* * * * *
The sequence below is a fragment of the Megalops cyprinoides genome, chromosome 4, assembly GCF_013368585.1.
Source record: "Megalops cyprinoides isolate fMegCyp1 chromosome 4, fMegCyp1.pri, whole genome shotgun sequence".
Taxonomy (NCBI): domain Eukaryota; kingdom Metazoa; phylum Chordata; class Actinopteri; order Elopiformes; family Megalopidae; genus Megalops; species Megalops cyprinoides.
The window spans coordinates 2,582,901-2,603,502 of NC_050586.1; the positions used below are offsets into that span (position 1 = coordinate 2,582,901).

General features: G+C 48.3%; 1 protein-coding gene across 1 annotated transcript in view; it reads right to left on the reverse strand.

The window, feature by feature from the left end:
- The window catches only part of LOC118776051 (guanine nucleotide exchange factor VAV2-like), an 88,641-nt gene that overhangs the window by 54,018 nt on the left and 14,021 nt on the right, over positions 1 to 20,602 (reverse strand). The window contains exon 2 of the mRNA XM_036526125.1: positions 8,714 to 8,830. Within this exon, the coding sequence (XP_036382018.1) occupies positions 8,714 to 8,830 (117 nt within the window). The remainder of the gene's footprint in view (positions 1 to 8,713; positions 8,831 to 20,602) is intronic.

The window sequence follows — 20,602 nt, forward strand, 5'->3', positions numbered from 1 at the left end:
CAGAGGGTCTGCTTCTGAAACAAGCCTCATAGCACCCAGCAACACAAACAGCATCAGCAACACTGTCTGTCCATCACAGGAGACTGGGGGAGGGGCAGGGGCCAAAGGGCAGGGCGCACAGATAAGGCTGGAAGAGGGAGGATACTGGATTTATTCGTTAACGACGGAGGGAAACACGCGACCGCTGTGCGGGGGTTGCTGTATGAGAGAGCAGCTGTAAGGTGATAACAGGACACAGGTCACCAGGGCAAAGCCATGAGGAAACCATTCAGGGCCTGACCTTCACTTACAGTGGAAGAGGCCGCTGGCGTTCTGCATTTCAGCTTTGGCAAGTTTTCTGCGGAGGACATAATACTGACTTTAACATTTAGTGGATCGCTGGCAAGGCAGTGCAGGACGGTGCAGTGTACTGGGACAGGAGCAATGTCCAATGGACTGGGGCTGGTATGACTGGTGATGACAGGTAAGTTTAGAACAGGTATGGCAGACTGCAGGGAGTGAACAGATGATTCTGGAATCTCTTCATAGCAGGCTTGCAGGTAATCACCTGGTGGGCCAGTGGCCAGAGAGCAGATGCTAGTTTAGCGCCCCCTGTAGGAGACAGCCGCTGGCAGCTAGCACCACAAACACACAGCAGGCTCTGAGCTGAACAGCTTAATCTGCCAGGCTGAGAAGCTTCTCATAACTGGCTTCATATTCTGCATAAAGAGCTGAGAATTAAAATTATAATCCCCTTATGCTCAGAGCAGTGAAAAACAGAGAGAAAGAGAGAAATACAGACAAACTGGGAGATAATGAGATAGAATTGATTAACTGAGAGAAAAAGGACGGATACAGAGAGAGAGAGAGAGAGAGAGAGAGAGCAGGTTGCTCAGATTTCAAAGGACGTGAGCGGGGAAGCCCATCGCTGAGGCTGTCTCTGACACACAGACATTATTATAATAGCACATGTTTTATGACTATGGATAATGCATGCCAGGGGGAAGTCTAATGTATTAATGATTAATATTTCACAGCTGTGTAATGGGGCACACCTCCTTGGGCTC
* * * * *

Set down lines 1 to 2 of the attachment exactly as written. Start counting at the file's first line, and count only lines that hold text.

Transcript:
The sequence below is a fragment of the Megalops cyprinoides genome, chromosome 4, assembly GCF_013368585.1.
Source record: "Megalops cyprinoides isolate fMegCyp1 chromosome 4, fMegCyp1.pri, whole genome shotgun sequence".